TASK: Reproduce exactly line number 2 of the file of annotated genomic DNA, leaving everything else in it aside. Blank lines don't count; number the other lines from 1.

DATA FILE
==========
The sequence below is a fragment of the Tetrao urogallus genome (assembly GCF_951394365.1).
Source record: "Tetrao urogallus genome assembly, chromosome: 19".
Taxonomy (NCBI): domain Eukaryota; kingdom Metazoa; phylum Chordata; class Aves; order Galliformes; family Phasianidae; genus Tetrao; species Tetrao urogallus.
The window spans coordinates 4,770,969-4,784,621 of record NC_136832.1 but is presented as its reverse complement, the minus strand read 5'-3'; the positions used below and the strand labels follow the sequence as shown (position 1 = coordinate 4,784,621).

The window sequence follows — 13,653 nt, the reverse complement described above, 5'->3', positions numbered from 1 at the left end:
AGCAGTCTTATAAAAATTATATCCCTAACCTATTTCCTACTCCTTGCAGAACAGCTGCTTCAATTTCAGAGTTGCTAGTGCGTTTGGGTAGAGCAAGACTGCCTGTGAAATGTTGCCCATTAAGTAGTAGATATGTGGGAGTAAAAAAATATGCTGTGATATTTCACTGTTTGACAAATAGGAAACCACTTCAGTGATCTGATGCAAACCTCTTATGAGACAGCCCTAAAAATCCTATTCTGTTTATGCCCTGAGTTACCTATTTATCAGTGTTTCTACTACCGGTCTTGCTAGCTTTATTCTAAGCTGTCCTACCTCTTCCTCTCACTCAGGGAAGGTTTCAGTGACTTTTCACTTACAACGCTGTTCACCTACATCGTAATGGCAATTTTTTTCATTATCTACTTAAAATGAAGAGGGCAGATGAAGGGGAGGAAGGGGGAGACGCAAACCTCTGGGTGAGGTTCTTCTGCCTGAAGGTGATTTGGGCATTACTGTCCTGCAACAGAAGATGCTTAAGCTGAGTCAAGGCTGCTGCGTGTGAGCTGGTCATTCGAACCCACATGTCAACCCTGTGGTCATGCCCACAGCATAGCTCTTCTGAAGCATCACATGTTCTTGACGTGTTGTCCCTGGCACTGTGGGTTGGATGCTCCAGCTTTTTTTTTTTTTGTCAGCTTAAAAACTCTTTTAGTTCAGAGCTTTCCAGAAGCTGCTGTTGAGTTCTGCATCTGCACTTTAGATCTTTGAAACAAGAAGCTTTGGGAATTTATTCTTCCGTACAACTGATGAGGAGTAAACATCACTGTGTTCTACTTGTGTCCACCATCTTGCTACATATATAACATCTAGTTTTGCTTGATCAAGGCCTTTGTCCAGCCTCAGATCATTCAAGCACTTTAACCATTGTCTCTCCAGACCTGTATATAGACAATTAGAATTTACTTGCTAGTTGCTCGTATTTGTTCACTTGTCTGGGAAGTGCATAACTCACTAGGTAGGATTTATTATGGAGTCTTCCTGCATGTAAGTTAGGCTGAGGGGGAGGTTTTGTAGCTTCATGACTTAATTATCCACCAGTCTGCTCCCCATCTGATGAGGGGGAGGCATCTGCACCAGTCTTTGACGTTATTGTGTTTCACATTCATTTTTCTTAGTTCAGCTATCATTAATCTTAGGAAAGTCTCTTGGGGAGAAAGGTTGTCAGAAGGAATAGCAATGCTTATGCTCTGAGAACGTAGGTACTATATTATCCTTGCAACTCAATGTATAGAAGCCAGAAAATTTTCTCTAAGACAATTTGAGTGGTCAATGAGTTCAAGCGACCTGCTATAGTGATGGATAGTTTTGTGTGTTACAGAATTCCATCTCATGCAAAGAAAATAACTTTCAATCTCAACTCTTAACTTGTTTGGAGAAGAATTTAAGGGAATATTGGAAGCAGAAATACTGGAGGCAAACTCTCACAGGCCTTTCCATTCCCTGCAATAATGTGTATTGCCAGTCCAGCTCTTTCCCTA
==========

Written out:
Source record: "Tetrao urogallus genome assembly, chromosome: 19".